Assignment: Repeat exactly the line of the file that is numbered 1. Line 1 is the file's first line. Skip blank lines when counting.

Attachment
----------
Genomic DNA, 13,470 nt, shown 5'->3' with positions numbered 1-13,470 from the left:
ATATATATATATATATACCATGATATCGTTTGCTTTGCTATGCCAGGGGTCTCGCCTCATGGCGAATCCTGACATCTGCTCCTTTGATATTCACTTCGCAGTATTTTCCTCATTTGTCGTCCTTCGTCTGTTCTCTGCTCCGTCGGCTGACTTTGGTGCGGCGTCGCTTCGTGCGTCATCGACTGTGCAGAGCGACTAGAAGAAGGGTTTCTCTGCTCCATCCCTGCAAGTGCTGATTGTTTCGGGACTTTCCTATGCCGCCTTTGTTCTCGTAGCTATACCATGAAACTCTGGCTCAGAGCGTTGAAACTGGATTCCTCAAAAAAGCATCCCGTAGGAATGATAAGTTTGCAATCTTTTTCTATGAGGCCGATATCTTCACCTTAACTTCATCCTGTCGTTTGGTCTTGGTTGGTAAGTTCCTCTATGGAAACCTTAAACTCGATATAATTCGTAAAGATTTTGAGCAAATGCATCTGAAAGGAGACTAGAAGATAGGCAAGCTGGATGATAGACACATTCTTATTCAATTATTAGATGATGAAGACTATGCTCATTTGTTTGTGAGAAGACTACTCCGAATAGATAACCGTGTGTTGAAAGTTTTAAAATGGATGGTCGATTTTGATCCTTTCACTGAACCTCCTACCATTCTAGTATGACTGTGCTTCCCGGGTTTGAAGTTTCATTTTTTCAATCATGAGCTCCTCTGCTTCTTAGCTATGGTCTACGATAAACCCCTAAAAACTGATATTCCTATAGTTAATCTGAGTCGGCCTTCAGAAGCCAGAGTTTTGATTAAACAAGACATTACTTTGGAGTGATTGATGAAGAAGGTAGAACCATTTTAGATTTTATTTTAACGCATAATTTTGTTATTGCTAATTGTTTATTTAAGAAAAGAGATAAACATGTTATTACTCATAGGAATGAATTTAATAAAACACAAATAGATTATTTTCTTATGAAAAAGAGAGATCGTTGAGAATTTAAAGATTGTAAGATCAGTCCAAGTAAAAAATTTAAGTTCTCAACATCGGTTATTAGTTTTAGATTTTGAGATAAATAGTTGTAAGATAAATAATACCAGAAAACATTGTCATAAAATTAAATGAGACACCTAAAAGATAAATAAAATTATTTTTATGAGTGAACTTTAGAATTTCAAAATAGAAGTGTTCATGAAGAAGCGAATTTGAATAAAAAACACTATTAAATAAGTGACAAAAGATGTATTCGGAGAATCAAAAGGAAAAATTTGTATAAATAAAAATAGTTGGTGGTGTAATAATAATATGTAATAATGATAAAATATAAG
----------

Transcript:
Genomic DNA, 13,470 nt, shown 5'->3' with positions numbered 1-13,470 from the left: